The Boundary Waters may be my favorite place in the world. A vast 1.3 million acre wilderness area dotted with glacial lakes and streams. Under the water surface, meaty walleye, feisty smallmouth bass, toothy pike and stout lake trout patrol. Various species of pine trees grow from the sharp edges of rocky cliffs. Whitetail deer, moose, wolves, pine marten, and other wildlife occasionally stray from the shadows offering a glimpse into their daily routines. The BWCAW (Boundary Waters Canoe Area Wilderness) offers it’s visitors a chance to step back in time and see what the world was like 200 years (and more) ago.
The wilderness allows for more than just a getaway from the daily grind. It can offer some spectacular fishing. Of course you have to work a bit for it, with portages, paddling and pancakes over an open fire.
A favorite trip of mine involved a campsite near a set of rapids. The group I was with piled into the canoes and headed north in search of dinner, while I chose to stay at camp and try my luck from shore. Those rapids produced one of my more memorable days with a rod and reel, while the group got skunked and retreated, shoulders sore from the paddle. Multiple smallies over the 4 lb range tested the strength of my line that day and pulling out the first one made my 13-year-old eyes grow the size of tennis balls. Each fish that followed just puffed my chest out a little further and lengthened my bragging when the group returned emptied handed.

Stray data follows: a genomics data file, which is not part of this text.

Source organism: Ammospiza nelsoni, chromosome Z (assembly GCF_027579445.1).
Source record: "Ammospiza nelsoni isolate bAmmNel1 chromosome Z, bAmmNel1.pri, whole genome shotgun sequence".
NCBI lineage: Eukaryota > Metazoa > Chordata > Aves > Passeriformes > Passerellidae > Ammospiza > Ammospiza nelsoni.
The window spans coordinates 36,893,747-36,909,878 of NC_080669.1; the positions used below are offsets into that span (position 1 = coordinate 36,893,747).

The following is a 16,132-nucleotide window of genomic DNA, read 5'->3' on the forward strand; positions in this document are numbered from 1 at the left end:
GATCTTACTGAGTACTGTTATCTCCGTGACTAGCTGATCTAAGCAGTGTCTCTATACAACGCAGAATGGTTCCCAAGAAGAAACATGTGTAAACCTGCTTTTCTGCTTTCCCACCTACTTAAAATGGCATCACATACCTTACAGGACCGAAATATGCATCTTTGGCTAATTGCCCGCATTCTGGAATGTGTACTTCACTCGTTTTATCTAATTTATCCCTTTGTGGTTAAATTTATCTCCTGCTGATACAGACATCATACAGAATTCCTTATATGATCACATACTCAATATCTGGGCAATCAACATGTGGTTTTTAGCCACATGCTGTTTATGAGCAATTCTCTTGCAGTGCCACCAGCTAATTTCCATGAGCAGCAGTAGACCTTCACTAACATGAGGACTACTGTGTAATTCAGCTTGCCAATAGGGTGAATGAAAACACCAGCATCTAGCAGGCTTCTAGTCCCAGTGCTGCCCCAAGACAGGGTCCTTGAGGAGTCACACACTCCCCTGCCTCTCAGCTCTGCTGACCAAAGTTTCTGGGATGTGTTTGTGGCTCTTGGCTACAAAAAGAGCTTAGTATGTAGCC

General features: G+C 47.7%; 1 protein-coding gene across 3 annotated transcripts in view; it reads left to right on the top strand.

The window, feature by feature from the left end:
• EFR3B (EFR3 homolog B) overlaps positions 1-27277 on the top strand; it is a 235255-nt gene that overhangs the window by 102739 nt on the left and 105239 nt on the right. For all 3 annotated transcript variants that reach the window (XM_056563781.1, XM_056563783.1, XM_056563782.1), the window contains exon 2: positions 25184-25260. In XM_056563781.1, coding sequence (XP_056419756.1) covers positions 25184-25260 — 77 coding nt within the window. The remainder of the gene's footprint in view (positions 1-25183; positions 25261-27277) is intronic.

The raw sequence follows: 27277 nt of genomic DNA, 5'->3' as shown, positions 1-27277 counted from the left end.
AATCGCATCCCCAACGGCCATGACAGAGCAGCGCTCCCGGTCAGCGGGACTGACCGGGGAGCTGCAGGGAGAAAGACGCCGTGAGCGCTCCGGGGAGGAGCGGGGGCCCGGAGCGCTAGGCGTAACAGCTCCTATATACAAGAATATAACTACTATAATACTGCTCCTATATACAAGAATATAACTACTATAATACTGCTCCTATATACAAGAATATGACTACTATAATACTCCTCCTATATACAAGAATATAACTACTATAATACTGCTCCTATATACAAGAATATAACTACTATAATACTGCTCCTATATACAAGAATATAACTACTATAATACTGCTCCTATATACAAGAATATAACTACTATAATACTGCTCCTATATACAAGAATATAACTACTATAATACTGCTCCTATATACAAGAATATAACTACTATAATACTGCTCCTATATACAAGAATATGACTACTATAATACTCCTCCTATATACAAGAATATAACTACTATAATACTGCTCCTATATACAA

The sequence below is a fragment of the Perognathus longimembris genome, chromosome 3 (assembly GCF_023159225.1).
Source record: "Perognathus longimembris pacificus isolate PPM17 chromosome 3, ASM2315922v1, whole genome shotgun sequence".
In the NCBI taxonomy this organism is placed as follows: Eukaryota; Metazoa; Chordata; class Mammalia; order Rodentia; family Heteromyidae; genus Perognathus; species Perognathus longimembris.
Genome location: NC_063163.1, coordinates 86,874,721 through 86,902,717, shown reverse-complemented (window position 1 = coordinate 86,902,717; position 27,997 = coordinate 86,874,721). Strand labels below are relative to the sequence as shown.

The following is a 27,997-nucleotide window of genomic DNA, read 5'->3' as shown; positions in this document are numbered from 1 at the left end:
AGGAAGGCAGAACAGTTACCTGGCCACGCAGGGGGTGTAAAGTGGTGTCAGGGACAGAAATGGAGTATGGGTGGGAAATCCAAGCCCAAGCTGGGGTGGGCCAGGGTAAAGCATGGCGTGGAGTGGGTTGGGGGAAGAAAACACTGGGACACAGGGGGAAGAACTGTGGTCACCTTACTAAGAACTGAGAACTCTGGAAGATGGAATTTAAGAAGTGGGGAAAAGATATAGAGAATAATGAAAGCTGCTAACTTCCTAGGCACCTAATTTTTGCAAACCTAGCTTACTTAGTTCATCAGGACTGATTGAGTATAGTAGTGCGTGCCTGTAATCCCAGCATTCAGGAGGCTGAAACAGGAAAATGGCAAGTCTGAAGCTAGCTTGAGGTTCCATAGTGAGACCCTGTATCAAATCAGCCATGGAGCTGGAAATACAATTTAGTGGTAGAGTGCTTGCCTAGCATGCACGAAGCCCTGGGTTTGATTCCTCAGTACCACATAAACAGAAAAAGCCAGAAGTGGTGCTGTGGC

The Boundary Waters is an area for great fishing, self reflection, family recreation and isolation. It should be protected, but utilized and enjoyed. If you haven’t been there, I recommend doing some research or going through an outfitter. There’s no cell service (for now) and no roads. But find a way to go and you won’t be disappointed.
If you want to do a trip between May and September in 2014, plan it now and apply for your permit. Entry points are controlled to eliminate overcrowding in popular areas. A lottery was already held for some areas while the remaining entry points will be available on a first-come first-serve basis starting January 29th (the last Wednesday of January).
Of course you can take trips outside of summer and the more daring will do some winter camping in the BWCAW. Guaranteed to put hair on your chest, and more lake trout on the ice.